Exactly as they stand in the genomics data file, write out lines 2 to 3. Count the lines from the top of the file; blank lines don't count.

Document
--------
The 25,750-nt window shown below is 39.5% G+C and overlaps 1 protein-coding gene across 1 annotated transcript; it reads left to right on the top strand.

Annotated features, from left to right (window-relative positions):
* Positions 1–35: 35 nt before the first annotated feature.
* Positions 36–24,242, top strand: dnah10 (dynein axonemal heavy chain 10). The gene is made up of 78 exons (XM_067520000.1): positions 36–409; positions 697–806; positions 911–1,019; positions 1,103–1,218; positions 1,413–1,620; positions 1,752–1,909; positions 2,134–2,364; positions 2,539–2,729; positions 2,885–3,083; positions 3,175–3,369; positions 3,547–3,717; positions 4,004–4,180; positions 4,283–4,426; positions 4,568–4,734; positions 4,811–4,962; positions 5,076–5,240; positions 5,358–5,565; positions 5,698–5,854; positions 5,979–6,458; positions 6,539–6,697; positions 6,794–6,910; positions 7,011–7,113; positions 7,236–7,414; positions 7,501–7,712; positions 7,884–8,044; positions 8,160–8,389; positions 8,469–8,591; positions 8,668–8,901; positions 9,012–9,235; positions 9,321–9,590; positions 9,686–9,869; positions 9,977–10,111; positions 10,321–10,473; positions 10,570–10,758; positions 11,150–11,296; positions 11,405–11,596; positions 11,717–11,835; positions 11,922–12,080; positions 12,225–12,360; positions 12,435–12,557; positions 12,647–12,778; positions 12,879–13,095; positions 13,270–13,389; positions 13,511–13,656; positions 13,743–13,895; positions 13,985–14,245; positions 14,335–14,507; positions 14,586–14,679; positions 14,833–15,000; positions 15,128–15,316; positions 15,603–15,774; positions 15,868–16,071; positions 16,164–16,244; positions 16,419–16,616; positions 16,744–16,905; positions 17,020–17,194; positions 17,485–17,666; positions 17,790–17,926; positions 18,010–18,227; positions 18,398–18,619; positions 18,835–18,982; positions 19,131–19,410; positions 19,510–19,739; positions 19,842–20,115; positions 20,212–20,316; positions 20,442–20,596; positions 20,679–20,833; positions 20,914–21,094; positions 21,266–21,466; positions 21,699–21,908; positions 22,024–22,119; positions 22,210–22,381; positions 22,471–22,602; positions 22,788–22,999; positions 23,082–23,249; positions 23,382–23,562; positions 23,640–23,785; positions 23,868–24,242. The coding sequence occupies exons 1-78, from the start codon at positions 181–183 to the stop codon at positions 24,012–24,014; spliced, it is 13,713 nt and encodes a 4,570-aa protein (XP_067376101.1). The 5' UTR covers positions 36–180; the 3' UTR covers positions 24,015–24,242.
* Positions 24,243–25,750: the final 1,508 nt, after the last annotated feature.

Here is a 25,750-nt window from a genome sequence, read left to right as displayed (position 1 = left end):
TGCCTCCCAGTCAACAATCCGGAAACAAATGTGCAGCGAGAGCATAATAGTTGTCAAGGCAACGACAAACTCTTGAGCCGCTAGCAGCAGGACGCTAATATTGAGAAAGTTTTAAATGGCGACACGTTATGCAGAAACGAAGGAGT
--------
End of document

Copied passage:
Annotated features, from left to right (window-relative positions):
* Positions 1–35: 35 nt before the first annotated feature.